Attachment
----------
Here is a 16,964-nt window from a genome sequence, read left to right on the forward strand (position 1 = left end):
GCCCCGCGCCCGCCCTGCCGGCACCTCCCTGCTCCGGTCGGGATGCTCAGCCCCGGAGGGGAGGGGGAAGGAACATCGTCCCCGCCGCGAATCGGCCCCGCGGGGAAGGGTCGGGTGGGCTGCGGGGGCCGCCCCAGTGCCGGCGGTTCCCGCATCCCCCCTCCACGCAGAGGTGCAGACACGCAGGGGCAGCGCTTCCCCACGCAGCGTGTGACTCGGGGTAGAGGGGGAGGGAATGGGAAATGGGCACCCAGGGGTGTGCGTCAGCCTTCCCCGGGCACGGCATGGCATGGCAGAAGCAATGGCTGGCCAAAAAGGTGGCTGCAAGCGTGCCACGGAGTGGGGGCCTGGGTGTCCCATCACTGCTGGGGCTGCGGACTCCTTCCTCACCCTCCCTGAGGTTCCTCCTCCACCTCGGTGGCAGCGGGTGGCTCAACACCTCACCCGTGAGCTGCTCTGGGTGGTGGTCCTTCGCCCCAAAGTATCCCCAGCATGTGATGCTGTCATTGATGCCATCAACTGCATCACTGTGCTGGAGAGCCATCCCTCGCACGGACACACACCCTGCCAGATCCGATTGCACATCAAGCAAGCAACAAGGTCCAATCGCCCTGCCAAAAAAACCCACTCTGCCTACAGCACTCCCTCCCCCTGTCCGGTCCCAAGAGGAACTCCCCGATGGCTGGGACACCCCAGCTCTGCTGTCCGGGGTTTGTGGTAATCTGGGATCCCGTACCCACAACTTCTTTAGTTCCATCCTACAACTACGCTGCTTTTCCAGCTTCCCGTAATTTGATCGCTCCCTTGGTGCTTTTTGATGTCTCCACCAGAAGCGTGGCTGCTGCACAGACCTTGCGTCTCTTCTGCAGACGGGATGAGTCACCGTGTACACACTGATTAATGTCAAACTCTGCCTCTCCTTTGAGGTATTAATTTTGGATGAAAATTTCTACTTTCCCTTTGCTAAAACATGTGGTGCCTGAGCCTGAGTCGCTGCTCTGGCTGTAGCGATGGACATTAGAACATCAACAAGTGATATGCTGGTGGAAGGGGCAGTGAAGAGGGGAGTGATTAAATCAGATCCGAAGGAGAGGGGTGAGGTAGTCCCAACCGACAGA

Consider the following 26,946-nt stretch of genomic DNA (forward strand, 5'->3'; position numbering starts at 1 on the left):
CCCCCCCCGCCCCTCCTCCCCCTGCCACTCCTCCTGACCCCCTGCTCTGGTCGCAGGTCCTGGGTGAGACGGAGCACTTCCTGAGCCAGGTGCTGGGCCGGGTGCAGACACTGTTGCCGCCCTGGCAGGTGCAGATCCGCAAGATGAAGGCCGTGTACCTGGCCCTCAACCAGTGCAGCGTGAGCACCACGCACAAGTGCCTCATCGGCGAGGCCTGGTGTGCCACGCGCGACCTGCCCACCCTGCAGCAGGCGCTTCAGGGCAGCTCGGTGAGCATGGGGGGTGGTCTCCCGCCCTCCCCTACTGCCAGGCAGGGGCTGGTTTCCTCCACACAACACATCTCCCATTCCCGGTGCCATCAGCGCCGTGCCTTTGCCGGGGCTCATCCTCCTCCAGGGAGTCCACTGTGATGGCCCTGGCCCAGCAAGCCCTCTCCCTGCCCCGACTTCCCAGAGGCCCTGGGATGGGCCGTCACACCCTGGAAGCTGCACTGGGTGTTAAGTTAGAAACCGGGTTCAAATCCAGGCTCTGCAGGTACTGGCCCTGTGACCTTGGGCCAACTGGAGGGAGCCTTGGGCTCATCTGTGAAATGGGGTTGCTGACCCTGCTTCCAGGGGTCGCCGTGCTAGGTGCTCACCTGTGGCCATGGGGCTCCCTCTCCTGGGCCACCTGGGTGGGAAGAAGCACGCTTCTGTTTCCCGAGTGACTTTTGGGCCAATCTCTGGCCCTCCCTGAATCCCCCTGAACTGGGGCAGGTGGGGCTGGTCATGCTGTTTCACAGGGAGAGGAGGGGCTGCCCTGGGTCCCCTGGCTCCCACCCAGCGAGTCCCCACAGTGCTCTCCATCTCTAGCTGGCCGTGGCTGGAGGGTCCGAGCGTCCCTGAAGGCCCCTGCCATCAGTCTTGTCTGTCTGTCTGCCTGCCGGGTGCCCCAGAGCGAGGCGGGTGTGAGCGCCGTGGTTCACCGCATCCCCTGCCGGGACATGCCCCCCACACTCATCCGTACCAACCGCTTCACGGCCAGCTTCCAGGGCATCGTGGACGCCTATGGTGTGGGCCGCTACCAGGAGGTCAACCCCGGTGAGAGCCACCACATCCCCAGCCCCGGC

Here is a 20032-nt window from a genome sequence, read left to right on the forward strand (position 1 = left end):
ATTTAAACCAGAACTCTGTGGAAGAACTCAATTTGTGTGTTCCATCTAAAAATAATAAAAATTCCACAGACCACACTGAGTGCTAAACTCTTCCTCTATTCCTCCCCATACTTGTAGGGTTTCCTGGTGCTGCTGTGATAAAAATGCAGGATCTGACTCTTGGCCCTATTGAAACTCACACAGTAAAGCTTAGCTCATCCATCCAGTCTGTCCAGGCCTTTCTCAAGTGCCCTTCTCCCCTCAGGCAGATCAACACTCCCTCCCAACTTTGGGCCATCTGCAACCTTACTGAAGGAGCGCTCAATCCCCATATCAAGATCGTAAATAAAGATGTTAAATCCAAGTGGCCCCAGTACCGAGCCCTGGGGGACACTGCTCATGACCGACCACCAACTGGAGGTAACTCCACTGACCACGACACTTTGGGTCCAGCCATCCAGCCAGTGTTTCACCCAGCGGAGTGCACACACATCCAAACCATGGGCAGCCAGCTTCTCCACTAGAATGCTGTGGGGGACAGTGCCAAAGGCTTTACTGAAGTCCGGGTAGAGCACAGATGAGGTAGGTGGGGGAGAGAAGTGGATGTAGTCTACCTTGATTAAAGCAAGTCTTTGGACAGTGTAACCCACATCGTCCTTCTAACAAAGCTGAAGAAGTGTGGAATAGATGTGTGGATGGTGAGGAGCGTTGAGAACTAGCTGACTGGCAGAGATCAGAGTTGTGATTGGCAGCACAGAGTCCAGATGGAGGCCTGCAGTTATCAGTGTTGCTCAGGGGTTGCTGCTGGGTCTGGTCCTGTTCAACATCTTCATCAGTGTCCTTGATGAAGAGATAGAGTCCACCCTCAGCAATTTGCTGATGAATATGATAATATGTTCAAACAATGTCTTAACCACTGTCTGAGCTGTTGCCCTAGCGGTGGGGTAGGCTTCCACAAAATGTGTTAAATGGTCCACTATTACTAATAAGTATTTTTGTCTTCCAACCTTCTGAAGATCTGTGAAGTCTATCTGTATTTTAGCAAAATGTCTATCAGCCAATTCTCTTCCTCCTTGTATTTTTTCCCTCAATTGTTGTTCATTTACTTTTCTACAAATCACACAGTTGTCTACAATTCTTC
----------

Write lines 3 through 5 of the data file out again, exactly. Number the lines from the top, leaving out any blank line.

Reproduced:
Consider the following 26,946-nt stretch of genomic DNA (forward strand, 5'->3'; position numbering starts at 1 on the left):
CCCCCCCCGCCCCTCCTCCCCCTGCCACTCCTCCTGACCCCCTGCTCTGGTCGCAGGTCCTGGGTGAGACGGAGCACTTCCTGAGCCAGGTGCTGGGCCGGGTGCAGACACTGTTGCCGCCCTGGCAGGTGCAGATCCGCAAGATGAAGGCCGTGTACCTGGCCCTCAACCAGTGCAGCGTGAGCACCACGCACAAGTGCCTCATCGGCGAGGCCTGGTGTGCCACGCGCGACCTGCCCACCCTGCAGCAGGCGCTTCAGGGCAGCTCGGTGAGCATGGGGGGTGGTCTCCCGCCCTCCCCTACTGCCAGGCAGGGGCTGGTTTCCTCCACACAACACATCTCCCATTCCCGGTGCCATCAGCGCCGTGCCTTTGCCGGGGCTCATCCTCCTCCAGGGAGTCCACTGTGATGGCCCTGGCCCAGCAAGCCCTCTCCCTGCCCCGACTTCCCAGAGGCCCTGGGATGGGCCGTCACACCCTGGAAGCTGCACTGGGTGTTAAGTTAGAAACCGGGTTCAAATCCAGGCTCTGCAGGTACTGGCCCTGTGACCTTGGGCCAACTGGAGGGAGCCTTGGGCTCATCTGTGAAATGGGGTTGCTGACCCTGCTTCCAGGGGTCGCCGTGCTAGGTGCTCACCTGTGGCCATGGGGCTCCCTCTCCTGGGCCACCTGGGTGGGAAGAAGCACGCTTCTGTTTCCCGAGTGACTTTTGGGCCAATCTCTGGCCCTCCCTGAATCCCCCTGAACTGGGGCAGGTGGGGCTGGTCATGCTGTTTCACAGGGAGAGGAGGGGCTGCCCTGGGTCCCCTGGCTCCCACCCAGCGAGTCCCCACAGTGCTCTCCATCTCTAGCTGGCCGTGGCTGGAGGGTCCGAGCGTCCCTGAAGGCCCCTGCCATCAGTCTTGTCTGTCTGTCTGCCTGCCGGGTGCCCCAGAGCGAGGCGGGTGTGAGCGCCGTGGTTCACCGCATCCCCTGCCGGGACATGCCCCCCACACTCATCCGTACCAACCGCTTCACGGCCAGCTTCCAGGGCATCGTGGACGCCTATGGTGTGGGCCGCTACCAGGAGGTCAACCCCGGTGAGAGCCACCACATCCCCAGCCCCGGC

Here is a 20032-nt window from a genome sequence, read left to right on the forward strand (position 1 = left end):